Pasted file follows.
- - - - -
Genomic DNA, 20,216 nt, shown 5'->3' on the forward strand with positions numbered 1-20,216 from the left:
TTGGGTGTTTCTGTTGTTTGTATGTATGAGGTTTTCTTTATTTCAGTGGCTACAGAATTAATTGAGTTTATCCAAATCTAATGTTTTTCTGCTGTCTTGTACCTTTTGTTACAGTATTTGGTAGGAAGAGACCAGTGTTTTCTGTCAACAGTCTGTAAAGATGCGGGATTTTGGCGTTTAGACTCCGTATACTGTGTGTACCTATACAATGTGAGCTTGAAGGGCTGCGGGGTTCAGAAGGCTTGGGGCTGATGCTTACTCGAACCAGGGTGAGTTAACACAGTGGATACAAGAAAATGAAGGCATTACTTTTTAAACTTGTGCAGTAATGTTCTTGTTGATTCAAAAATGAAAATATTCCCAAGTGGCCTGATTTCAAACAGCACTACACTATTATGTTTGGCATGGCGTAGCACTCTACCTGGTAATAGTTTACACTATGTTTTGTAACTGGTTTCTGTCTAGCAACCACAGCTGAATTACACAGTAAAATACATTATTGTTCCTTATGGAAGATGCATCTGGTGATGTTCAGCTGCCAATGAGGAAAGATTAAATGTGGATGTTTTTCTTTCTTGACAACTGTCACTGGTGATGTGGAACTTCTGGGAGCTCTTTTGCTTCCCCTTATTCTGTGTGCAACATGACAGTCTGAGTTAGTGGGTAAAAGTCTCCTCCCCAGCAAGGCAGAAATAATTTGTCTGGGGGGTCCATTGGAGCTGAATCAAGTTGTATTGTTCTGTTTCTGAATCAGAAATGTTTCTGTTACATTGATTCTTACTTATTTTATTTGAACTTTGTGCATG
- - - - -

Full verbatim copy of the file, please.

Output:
Genomic DNA, 20,216 nt, shown 5'->3' on the forward strand with positions numbered 1-20,216 from the left:
TTGGGTGTTTCTGTTGTTTGTATGTATGAGGTTTTCTTTATTTCAGTGGCTACAGAATTAATTGAGTTTATCCAAATCTAATGTTTTTCTGCTGTCTTGTACCTTTTGTTACAGTATTTGGTAGGAAGAGACCAGTGTTTTCTGTCAACAGTCTGTAAAGATGCGGGATTTTGGCGTTTAGACTCCGTATACTGTGTGTACCTATACAATGTGAGCTTGAAGGGCTGCGGGGTTCAGAAGGCTTGGGGCTGATGCTTACTCGAACCAGGGTGAGTTAACACAGTGGATACAAGAAAATGAAGGCATTACTTTTTAAACTTGTGCAGTAATGTTCTTGTTGATTCAAAAATGAAAATATTCCCAAGTGGCCTGATTTCAAACAGCACTACACTATTATGTTTGGCATGGCGTAGCACTCTACCTGGTAATAGTTTACACTATGTTTTGTAACTGGTTTCTGTCTAGCAACCACAGCTGAATTACACAGTAAAATACATTATTGTTCCTTATGGAAGATGCATCTGGTGATGTTCAGCTGCCAATGAGGAAAGATTAAATGTGGATGTTTTTCTTTCTTGACAACTGTCACTGGTGATGTGGAACTTCTGGGAGCTCTTTTGCTTCCCCTTATTCTGTGTGCAACATGACAGTCTGAGTTAGTGGGTAAAAGTCTCCTCCCCAGCAAGGCAGAAATAATTTGTCTGGGGGGTCCATTGGAGCTGAATCAAGTTGTATTGTTCTGTTTCTGAATCAGAAATGTTTCTGTTACATTGATTCTTACTTATTTTATTTGAACTTTGTGCATG